My recent post about Brandon Guyer and his fellow Tennessee speedsters included, as it turned out, a rash prediction at the very end. Here is that last paragraph:
The real story to emerge from the minor-league campaign is that the Cubs needed a leadoff hitter and they now have Guyer, Campana and Jackson to choose from. Pity the opponent (the Jacksonville Suns, at the moment, in the Southern League championship series) that has to try to stop all three of them!
Before pronouncing the top of the Smokies’ order unstoppable, I should have looked at the batting average of the guy who would be doing the catching for the Suns, Chris Hatcher. Hatcher hit .202 this year at Jacksonville, down from .218 last year. In 2008, he batted .178 in high A ball. These averages, plus a little Darwinian theory, make it a good bet that when Hatcher is behind the plate rather than beside it, he performs quite well. Hatcher’s caught-stealing rate over five minor-league seasons is an impressive 38%. On the Smokies’ side, Robinson Chirinos’s career percentage is 31, while Clevenger’s stands at 29. Welington Castillo’s career percentage is a gaudy 40. Soto’s is 25 in the majors, 28 in the minors (although in his case, the minor-league defensive records are spotty). Koyie Hill sported a healthy 40% CS rate in 2009, but it’s down to 16 this year. The gold standard for modern CS% is Yadier Molina, with 49 this season and a career number of 47. Ex-Cub Henry Blanco is still on an ML roster at age 38 because his CS% hasn’t fallen below his 12-year average of 43.
(One Cub catching prospect who might bear watching is Luis Flores, who threw out 57% of would-be base stealers–27 of 47–in 47 games at Peoria and Daytona this season.)
Entering the playoffs, Tennessee was second in the Southern League with 147 steals in 139 games. In the four-game divisional series against West Tenn, they stole four bases (two by Guyer) in five attempts. In four games against Jacksonville, they stole no bases in three attempts. A pivotal steal attempt might have been in game two, when in the bottom of the eighth, Tennessee had finally tied the score at six after falling behind early. Campana hit a two-out single to knock in the tying runs, and now he represented the lead run, late in the game, with the Smokies already leading the series 1-0. With Brett Jackson batting, Hatcher nailed Campana attempting to steal second.
Jacksonville would score the winning run in the top of the ninth on a single, a throwing error on a steal of second, and a sac fly. The errant throw was by Clevenger, who had replaced an injured Chirinos two innings earlier.
In game 3, the Smokies had three hits and no steal attempts off lefty Brad Hand, and lost 2-0. Game 4 would be scoreless until the ninth. In the top of the fourth, Guyer singled with one out and was thrown out stealing with Lalli batting. In the sixth inning, Jackson walked with one out but died at first. In the eighth, Campana walked with one out and was thrown out at second when Jackson swung and missed on strike three.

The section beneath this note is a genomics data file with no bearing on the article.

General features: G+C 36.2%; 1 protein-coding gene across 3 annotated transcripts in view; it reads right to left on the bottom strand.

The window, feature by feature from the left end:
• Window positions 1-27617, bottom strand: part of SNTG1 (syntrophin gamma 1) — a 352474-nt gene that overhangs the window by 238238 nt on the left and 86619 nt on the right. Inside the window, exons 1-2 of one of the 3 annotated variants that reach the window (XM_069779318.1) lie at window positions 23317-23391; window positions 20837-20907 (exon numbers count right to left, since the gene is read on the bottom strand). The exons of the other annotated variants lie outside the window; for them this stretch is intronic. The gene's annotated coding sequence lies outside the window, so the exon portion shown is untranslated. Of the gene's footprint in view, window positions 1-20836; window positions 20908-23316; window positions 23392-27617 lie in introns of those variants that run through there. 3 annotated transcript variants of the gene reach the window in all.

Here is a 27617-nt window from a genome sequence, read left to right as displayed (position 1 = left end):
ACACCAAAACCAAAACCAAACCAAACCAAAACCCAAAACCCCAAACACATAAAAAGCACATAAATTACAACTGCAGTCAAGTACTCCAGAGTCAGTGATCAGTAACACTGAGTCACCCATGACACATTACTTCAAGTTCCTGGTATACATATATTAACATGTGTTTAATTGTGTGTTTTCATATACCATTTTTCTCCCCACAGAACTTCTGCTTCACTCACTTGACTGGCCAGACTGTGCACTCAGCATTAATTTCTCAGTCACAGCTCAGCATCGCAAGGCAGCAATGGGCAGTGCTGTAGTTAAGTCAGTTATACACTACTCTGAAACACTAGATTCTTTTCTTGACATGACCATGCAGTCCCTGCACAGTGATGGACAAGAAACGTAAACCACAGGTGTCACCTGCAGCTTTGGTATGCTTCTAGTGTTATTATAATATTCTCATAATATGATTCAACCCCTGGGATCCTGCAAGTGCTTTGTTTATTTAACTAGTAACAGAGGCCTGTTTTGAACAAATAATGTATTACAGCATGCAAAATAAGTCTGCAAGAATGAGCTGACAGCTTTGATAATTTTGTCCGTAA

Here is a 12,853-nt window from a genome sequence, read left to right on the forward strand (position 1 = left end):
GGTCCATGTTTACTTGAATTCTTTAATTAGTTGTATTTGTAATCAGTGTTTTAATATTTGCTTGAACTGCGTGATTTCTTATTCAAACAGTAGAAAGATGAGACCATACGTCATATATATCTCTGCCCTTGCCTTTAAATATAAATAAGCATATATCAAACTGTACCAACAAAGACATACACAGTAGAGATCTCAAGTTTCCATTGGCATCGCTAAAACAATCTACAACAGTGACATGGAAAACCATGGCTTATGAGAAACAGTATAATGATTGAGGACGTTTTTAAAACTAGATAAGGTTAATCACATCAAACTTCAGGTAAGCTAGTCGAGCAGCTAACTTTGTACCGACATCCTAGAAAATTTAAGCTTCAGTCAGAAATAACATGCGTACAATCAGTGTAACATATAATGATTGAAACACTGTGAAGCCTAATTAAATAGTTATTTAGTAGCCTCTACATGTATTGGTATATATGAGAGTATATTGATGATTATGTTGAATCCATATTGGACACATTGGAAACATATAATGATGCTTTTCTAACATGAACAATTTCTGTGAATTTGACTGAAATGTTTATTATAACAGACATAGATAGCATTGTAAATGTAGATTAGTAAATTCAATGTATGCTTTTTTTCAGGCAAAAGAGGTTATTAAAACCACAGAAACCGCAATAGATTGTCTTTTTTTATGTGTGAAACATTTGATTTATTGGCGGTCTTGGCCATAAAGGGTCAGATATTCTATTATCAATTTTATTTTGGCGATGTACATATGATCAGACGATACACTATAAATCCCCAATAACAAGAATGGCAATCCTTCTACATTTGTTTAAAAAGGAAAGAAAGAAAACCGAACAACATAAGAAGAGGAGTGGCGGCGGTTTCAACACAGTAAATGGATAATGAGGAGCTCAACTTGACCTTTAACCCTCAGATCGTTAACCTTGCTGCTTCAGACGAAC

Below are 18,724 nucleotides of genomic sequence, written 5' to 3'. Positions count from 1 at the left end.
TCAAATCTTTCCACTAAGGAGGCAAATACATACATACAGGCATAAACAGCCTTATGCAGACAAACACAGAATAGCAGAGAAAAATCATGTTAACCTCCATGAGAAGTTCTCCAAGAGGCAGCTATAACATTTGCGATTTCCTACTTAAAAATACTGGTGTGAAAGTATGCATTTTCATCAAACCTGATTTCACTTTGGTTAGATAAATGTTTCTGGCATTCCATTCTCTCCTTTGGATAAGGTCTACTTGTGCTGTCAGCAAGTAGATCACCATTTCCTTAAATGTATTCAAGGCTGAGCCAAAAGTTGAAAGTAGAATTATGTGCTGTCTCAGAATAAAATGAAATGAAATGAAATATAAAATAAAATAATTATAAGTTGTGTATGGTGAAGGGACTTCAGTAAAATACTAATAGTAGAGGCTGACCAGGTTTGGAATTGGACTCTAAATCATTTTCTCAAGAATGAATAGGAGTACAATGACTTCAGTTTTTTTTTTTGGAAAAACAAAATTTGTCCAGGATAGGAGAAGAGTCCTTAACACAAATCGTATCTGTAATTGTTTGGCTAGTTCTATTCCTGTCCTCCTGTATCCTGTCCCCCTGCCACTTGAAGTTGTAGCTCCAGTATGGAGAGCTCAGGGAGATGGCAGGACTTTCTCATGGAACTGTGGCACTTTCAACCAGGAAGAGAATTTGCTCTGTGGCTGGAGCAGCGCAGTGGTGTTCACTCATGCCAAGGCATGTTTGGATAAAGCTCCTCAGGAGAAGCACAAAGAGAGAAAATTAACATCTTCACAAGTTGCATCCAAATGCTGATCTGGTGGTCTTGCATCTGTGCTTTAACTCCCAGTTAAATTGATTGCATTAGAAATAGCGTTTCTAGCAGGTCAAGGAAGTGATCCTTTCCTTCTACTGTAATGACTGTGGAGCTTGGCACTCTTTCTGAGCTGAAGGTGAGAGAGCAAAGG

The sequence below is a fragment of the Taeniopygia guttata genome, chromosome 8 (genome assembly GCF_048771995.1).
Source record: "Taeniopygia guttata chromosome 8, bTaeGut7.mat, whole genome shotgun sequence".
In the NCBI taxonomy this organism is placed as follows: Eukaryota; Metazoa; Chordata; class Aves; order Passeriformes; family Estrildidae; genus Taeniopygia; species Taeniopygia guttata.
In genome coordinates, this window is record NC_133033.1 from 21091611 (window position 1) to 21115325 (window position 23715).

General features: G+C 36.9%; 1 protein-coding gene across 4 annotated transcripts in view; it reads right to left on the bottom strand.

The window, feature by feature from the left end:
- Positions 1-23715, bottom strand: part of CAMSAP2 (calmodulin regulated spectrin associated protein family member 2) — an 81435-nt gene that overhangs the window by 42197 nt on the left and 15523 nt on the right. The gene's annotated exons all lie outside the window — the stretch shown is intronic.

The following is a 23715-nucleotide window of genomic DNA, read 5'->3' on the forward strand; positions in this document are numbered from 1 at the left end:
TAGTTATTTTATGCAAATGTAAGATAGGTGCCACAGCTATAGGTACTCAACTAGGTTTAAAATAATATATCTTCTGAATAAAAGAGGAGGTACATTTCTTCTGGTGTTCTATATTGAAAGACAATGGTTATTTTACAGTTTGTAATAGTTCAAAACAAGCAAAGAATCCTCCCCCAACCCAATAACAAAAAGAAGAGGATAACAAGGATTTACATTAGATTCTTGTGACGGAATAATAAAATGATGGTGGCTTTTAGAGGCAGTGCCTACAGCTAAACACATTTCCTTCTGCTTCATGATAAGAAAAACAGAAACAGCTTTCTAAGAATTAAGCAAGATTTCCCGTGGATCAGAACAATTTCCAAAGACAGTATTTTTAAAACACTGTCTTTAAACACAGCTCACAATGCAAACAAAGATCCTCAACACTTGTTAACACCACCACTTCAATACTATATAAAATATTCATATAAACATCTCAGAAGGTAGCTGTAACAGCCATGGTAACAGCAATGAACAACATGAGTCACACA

Hatcher led off the home ninth and hit a championship-winning HR, helping people forget that a) he was 1 for 27 in previous at-bats in the playoffs, and b) he had performed ably on defense in the championship round and helped neutralize a Tennessee offense that had seemed unstoppable.
Jacksonville’s pitchers had been helpful, too, by keeping Campana, Jackson and Guyer off the bases. Combined, those three were 8 for 41 in the series. Campana was 3 for 15, with a walk and a double. Jackson was 1 for 10, with a double and three walks. Guyer was 4 for 16 with two home runs and a walk. In steal attemps, Campana was 0 for 2, Guyer 0 for 1.
One piece of bad luck for the Smokies was that Robinson Chirinos was hit in the hand by a pitch in game 3 of the semifinal series. It must have caused discomfort because he sat out the next and final game, which Tennessee won. Chirinos returned for game 1 against Jacksonville and hit a three-run homer, but he was substituted for in the middle of game 2. This was the game where the Smokies rallied to tie and then gave up a cheap run in the ninth. Chirinos was due up in the bottom of the 7th with two runners aboard and the Smokies trailing by a run, but Clevenger pinch hit for him and flied out to end the inning. It seemed like an odd substitution at the time. The next morning’s Knoxville News-Journal reported that Chirinos left the game due to an injury to his throwing hand, and was day-to-day. I’m tempted to connect the dots and conclude that Chirinos had reinjured the hand that was hit by a pitch the previous Saturday. There were at least three unfortunate results of this injury: Chirinos missed the big at-bat with men on; later in the game, his replacement made a throwing error on a steal that allowed the winning run to advance to third, where he would score on a sac fly; and left-handed-hitting Clevenger was in the lineup in place of Chirinos the next day when the Smokies faced that tough lefty second-rounder, Hand.